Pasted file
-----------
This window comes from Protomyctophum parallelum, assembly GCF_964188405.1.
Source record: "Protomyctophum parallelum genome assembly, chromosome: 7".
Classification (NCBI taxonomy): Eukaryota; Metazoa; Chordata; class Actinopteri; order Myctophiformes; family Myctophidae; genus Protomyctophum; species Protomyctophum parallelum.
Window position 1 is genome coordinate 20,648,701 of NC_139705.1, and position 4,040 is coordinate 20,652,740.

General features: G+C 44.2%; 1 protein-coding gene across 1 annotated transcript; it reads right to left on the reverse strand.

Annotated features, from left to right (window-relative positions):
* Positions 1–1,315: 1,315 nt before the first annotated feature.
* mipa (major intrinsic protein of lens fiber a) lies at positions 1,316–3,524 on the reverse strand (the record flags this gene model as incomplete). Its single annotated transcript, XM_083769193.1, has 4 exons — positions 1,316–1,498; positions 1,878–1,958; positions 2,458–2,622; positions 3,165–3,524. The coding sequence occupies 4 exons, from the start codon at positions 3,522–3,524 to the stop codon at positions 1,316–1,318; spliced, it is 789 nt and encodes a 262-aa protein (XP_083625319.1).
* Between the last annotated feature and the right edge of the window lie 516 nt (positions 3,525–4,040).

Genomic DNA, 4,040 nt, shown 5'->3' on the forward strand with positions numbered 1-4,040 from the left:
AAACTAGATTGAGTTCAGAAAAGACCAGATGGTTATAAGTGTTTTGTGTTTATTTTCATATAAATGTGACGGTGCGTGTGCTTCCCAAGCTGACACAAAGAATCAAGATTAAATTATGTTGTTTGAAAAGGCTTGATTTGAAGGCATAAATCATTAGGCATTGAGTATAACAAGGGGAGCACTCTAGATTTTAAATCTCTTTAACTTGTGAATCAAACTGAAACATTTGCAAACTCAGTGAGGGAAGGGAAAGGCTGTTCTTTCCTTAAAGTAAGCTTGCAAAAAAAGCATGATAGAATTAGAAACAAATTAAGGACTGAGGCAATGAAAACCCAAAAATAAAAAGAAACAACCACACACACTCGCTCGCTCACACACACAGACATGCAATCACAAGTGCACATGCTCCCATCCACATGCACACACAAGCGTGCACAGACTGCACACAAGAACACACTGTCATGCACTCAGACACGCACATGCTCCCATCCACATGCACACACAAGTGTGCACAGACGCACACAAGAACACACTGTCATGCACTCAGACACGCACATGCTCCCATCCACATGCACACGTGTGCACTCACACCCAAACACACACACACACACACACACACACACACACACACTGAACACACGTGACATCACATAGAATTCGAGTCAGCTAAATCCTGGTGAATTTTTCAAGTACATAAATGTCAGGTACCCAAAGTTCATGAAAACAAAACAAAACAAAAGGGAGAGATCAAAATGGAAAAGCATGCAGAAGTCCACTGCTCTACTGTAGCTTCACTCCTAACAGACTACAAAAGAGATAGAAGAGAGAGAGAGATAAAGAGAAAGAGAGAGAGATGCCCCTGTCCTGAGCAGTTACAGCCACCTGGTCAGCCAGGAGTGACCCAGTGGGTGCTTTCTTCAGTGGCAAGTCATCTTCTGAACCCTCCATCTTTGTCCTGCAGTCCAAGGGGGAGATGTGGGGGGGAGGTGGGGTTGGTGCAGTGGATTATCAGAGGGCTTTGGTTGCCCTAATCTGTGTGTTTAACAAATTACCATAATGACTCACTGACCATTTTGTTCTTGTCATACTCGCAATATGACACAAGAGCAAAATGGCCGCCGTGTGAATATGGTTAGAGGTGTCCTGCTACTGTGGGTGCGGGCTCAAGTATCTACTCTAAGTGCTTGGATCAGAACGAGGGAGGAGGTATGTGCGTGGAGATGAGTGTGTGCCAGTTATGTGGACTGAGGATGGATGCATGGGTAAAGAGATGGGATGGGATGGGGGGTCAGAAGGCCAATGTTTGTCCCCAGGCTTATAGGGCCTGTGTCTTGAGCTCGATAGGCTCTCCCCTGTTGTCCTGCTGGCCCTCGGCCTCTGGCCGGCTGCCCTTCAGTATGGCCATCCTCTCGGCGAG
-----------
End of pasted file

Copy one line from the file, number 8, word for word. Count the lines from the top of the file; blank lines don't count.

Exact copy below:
* mipa (major intrinsic protein of lens fiber a) lies at positions 1,316–3,524 on the reverse strand (the record flags this gene model as incomplete). Its single annotated transcript, XM_083769193.1, has 4 exons — positions 1,316–1,498; positions 1,878–1,958; positions 2,458–2,622; positions 3,165–3,524. The coding sequence occupies 4 exons, from the start codon at positions 3,522–3,524 to the stop codon at positions 1,316–1,318; spliced, it is 789 nt and encodes a 262-aa protein (XP_083625319.1).